What aspects of your teaching give you the most satisfaction?

I love introducing students to the discipline of art history. Most students don’t get a chance to study art history in high school, so they come into my introductory courses not really knowing what to expect. I love helping students see how complicated artworks are and how much we can learn from them.

Please share information about any education abroad programs you lead.

I have been leading study abroad programs since 2013 and it is one of my favorite parts of being a faculty member. I lead two study abroad courses: a course in Paris on “Gothic Art, Architecture and Ecology” and a course in Italy on “Medieval Art in Rome and Florence.” Art History is the perfect choice for study abroad: there is no substitute for studying works of art and architecture in person and I love introducing students to these incredible European cities. I am teaching the course in Paris in May 2024, so get in touch with me this fall if you are interested!

What book/movie would you recommend or what music do you enjoy? 

A great book related to my own area of study is Umberto Eco’s The Name of the Rose; it’s basically a murder mystery set in a medieval monastery, but it gives a great sense of what life in the Middle Ages was like.

What is the most interesting place you have visited? 

When I was in college I did a semester abroad at the University of St. Andrews in Scotland. One weekend that fall I took two trains, a boat, a bus, and then another boat to visit a tiny island by myself on the western coast of Scotland called Iona. In the Middle Ages there was a monastery there; many scholars think it’s where the famous Book of Kells was made. I had always wanted to go there and it was incredible.  Less than 200 people live on the island; they are definitely outnumbered by sheep. When I got there, it had already gotten dark and I couldn’t find the place where I was supposed to stay, but I’d brought a sleeping bag and just climbed up a hill and slept in the grass on the side of it. When I woke up, the fog had come in and I couldn’t see anything except the sheep sleeping on the hill around me. I stayed two more days, visiting the ruins of the monastery, hiking to beautiful rocky beaches and imagining what it would have been like to live in such a remote place hundreds of years ago. I’ve never forgotten it – I really want to go back.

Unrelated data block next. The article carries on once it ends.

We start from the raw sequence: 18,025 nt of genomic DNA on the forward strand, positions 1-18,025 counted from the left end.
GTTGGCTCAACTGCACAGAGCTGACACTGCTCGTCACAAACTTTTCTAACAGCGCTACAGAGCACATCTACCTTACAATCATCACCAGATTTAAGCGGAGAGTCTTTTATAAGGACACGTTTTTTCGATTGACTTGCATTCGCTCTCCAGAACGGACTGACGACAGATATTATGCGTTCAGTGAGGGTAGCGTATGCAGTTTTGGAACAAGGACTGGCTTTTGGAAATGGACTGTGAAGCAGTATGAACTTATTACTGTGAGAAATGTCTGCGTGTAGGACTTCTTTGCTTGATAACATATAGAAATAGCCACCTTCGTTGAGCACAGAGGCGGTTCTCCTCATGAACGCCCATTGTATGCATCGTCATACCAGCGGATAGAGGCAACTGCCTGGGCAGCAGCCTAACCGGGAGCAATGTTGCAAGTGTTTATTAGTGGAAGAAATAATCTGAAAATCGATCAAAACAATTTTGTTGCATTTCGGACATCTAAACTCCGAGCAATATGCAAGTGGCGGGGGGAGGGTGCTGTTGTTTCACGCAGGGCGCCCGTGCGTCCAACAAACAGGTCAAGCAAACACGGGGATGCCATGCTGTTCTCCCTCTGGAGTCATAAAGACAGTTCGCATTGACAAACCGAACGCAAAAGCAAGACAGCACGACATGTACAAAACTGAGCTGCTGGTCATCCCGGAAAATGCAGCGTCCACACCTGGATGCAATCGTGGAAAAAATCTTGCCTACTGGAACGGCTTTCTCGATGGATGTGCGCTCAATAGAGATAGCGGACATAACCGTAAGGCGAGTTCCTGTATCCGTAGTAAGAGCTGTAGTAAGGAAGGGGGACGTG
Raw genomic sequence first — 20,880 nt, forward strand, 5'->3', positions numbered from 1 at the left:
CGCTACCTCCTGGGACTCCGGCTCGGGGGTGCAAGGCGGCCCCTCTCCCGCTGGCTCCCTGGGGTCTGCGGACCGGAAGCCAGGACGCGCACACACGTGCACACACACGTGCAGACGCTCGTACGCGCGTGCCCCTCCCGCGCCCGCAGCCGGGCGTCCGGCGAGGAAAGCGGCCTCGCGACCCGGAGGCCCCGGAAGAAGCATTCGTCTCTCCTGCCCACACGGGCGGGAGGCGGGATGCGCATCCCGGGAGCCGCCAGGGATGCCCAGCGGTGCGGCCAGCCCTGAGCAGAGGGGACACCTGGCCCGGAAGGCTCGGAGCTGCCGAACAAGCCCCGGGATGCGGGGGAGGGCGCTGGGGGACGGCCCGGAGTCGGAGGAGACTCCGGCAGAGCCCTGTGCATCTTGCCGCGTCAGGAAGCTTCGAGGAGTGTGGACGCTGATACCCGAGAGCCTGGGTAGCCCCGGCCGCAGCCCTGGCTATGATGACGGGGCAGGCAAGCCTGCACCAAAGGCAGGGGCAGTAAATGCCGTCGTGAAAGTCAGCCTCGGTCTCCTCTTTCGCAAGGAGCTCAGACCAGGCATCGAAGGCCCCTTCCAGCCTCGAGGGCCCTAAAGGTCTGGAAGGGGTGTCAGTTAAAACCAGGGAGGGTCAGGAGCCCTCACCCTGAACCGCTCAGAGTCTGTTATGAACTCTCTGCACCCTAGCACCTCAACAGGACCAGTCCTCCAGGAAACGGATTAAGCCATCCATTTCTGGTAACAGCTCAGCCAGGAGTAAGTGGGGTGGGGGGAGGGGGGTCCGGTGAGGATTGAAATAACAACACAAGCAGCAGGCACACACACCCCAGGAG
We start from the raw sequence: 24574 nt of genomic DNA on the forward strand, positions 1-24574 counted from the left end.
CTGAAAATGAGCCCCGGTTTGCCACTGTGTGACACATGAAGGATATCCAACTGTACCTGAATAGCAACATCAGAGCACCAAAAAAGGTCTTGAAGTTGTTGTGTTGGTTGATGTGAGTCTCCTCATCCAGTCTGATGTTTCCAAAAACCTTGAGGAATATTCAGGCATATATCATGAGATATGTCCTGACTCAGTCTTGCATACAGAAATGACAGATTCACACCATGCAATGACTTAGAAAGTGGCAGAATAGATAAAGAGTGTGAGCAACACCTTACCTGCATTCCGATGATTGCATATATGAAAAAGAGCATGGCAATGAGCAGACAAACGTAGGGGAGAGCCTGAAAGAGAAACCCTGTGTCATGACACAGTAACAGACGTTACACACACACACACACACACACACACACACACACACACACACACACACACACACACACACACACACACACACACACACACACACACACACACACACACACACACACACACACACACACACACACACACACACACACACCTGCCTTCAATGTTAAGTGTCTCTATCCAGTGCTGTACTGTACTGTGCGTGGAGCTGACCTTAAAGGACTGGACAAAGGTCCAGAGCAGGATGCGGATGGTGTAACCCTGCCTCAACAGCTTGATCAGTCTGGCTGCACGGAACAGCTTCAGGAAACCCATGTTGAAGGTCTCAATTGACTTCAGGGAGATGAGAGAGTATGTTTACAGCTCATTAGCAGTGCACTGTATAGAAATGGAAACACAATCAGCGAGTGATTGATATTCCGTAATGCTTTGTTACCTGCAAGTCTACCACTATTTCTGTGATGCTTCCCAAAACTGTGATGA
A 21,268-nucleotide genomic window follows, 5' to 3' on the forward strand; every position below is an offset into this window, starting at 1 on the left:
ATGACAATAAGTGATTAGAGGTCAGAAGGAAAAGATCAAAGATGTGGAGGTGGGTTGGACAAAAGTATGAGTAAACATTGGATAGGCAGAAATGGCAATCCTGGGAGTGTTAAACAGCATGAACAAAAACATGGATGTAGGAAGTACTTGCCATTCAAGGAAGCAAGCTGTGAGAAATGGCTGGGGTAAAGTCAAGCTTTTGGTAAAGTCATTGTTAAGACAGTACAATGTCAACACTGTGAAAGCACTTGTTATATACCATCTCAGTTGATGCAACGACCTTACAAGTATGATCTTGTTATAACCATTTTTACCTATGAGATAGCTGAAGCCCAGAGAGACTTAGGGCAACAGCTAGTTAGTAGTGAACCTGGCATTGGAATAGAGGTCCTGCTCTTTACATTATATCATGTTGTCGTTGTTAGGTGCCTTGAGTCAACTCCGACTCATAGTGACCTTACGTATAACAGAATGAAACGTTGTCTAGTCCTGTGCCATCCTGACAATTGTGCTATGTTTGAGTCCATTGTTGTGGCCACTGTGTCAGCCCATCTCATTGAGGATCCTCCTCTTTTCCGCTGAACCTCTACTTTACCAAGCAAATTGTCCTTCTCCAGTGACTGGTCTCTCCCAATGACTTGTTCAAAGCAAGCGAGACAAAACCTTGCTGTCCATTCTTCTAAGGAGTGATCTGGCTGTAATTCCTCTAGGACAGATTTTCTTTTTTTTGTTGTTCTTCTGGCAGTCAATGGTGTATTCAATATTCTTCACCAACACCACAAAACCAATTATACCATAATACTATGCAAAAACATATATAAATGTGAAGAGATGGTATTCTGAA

What is the best advice you have received? 

Learn how to say no to things that you don’t want to do or that are holding you back.

What advice would you give to undergraduate students? 

Try to enter each of your classes with an open mind. You might not initially be excited to take a particular course, but give the professor and the class a chance – you might be surprised at how interesting a subject is that you didn’t think you’d like. That’s what college should be about – exploring and learning about things that are unexpected and challenge you.

Feel free to stop by my office hours.

I’m always happy to chat with undergrads about anything. I particularly like talking about study abroad – I’m happy to help you figure out what kind of experience or course might be best for you.

Would you like to share a fun/interesting fact about yourself?

I was a college athlete at Middlebury, which is a Division III school. I swam all four years I was there, making a nationals qualifying time in the 500 free. I still like to swim, and have now convinced my eight year old daughter as well – she’s on the local YMCA swim team.

Learn more about Professor Whittington’s work, email and office location on his department page.